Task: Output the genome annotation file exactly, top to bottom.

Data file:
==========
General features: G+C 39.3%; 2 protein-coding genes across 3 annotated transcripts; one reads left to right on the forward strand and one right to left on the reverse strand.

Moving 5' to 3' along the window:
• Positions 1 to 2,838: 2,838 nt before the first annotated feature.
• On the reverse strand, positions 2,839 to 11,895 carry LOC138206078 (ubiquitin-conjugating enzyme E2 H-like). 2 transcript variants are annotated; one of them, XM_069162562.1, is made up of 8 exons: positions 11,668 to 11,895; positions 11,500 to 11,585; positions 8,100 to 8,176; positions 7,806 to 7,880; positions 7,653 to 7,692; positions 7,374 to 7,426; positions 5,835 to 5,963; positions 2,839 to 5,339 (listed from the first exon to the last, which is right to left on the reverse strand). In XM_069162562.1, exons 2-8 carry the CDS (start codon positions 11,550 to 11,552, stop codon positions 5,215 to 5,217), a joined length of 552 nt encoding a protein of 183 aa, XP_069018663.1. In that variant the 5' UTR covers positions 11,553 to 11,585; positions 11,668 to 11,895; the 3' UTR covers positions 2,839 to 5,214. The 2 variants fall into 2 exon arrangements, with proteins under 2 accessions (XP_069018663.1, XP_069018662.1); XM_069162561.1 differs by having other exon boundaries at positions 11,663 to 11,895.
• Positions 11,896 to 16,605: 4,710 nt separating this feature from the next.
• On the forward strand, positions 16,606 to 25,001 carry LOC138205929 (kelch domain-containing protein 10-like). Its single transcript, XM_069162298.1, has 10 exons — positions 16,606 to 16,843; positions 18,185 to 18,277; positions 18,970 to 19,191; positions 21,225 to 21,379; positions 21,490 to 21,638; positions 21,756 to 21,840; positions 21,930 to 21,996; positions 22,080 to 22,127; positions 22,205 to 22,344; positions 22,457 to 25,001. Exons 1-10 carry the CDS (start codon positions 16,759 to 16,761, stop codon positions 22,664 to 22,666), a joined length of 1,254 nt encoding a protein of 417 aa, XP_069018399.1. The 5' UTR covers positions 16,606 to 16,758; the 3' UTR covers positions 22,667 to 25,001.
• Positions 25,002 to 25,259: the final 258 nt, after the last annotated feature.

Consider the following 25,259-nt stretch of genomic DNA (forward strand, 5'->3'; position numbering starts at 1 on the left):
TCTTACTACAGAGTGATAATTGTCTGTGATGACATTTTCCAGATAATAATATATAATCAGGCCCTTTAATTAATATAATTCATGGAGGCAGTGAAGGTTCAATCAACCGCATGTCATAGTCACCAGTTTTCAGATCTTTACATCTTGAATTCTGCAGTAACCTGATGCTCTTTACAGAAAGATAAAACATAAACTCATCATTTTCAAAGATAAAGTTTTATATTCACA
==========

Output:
General features: G+C 39.3%; 2 protein-coding genes across 3 annotated transcripts; one reads left to right on the forward strand and one right to left on the reverse strand.

Moving 5' to 3' along the window:
• Positions 1 to 2,838: 2,838 nt before the first annotated feature.
• On the reverse strand, positions 2,839 to 11,895 carry LOC138206078 (ubiquitin-conjugating enzyme E2 H-like). 2 transcript variants are annotated; one of them, XM_069162562.1, is made up of 8 exons: positions 11,668 to 11,895; positions 11,500 to 11,585; positions 8,100 to 8,176; positions 7,806 to 7,880; positions 7,653 to 7,692; positions 7,374 to 7,426; positions 5,835 to 5,963; positions 2,839 to 5,339 (listed from the first exon to the last, which is right to left on the reverse strand). In XM_069162562.1, exons 2-8 carry the CDS (start codon positions 11,550 to 11,552, stop codon positions 5,215 to 5,217), a joined length of 552 nt encoding a protein of 183 aa, XP_069018663.1. In that variant the 5' UTR covers positions 11,553 to 11,585; positions 11,668 to 11,895; the 3' UTR covers positions 2,839 to 5,214. The 2 variants fall into 2 exon arrangements, with proteins under 2 accessions (XP_069018663.1, XP_069018662.1); XM_069162561.1 differs by having other exon boundaries at positions 11,663 to 11,895.
• Positions 11,896 to 16,605: 4,710 nt separating this feature from the next.
• On the forward strand, positions 16,606 to 25,001 carry LOC138205929 (kelch domain-containing protein 10-like). Its single transcript, XM_069162298.1, has 10 exons — positions 16,606 to 16,843; positions 18,185 to 18,277; positions 18,970 to 19,191; positions 21,225 to 21,379; positions 21,490 to 21,638; positions 21,756 to 21,840; positions 21,930 to 21,996; positions 22,080 to 22,127; positions 22,205 to 22,344; positions 22,457 to 25,001. Exons 1-10 carry the CDS (start codon positions 16,759 to 16,761, stop codon positions 22,664 to 22,666), a joined length of 1,254 nt encoding a protein of 417 aa, XP_069018399.1. The 5' UTR covers positions 16,606 to 16,758; the 3' UTR covers positions 22,667 to 25,001.
• Positions 25,002 to 25,259: the final 258 nt, after the last annotated feature.

Consider the following 25,259-nt stretch of genomic DNA (forward strand, 5'->3'; position numbering starts at 1 on the left):
TCTTACTACAGAGTGATAATTGTCTGTGATGACATTTTCCAGATAATAATATATAATCAGGCCCTTTAATTAATATAATTCATGGAGGCAGTGAAGGTTCAATCAACCGCATGTCATAGTCACCAGTTTTCAGATCTTTACATCTTGAATTCTGCAGTAACCTGATGCTCTTTACAGAAAGATAAAACATAAACTCATCATTTTCAAAGATAAAGTTTTATATTCACA